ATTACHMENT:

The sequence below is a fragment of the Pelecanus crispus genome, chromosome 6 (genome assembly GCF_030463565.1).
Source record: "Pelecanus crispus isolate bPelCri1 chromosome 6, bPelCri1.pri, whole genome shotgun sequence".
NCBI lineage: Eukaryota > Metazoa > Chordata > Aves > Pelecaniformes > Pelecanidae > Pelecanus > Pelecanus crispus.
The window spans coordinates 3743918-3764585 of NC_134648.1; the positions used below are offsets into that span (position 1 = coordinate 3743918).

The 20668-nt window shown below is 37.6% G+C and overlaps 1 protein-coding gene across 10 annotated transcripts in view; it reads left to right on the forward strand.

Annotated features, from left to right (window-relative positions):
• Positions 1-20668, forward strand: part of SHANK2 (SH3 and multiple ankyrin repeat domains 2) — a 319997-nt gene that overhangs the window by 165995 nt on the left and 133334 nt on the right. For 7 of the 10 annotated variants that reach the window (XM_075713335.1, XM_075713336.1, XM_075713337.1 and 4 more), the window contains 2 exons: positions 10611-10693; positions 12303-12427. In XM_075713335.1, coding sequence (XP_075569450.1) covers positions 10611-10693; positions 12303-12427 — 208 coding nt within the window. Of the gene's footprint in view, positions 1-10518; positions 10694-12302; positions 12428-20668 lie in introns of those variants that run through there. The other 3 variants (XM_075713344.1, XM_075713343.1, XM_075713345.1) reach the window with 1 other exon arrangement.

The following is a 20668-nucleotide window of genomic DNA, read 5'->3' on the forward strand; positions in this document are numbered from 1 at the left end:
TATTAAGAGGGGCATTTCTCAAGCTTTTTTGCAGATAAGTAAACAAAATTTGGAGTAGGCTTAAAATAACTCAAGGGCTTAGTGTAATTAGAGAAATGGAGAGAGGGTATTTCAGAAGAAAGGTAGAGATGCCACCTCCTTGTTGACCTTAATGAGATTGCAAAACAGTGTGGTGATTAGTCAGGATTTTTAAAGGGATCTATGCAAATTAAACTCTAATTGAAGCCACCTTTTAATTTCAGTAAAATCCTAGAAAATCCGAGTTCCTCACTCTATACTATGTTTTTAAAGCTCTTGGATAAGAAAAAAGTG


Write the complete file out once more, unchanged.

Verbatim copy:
The sequence below is a fragment of the Pelecanus crispus genome, chromosome 6 (genome assembly GCF_030463565.1).
Source record: "Pelecanus crispus isolate bPelCri1 chromosome 6, bPelCri1.pri, whole genome shotgun sequence".
NCBI lineage: Eukaryota > Metazoa > Chordata > Aves > Pelecaniformes > Pelecanidae > Pelecanus > Pelecanus crispus.
The window spans coordinates 3743918-3764585 of NC_134648.1; the positions used below are offsets into that span (position 1 = coordinate 3743918).

The 20668-nt window shown below is 37.6% G+C and overlaps 1 protein-coding gene across 10 annotated transcripts in view; it reads left to right on the forward strand.

Annotated features, from left to right (window-relative positions):
• Positions 1-20668, forward strand: part of SHANK2 (SH3 and multiple ankyrin repeat domains 2) — a 319997-nt gene that overhangs the window by 165995 nt on the left and 133334 nt on the right. For 7 of the 10 annotated variants that reach the window (XM_075713335.1, XM_075713336.1, XM_075713337.1 and 4 more), the window contains 2 exons: positions 10611-10693; positions 12303-12427. In XM_075713335.1, coding sequence (XP_075569450.1) covers positions 10611-10693; positions 12303-12427 — 208 coding nt within the window. Of the gene's footprint in view, positions 1-10518; positions 10694-12302; positions 12428-20668 lie in introns of those variants that run through there. The other 3 variants (XM_075713344.1, XM_075713343.1, XM_075713345.1) reach the window with 1 other exon arrangement.

The following is a 20668-nucleotide window of genomic DNA, read 5'->3' on the forward strand; positions in this document are numbered from 1 at the left end:
TATTAAGAGGGGCATTTCTCAAGCTTTTTTGCAGATAAGTAAACAAAATTTGGAGTAGGCTTAAAATAACTCAAGGGCTTAGTGTAATTAGAGAAATGGAGAGAGGGTATTTCAGAAGAAAGGTAGAGATGCCACCTCCTTGTTGACCTTAATGAGATTGCAAAACAGTGTGGTGATTAGTCAGGATTTTTAAAGGGATCTATGCAAATTAAACTCTAATTGAAGCCACCTTTTAATTTCAGTAAAATCCTAGAAAATCCGAGTTCCTCACTCTATACTATGTTTTTAAAGCTCTTGGATAAGAAAAAAGTG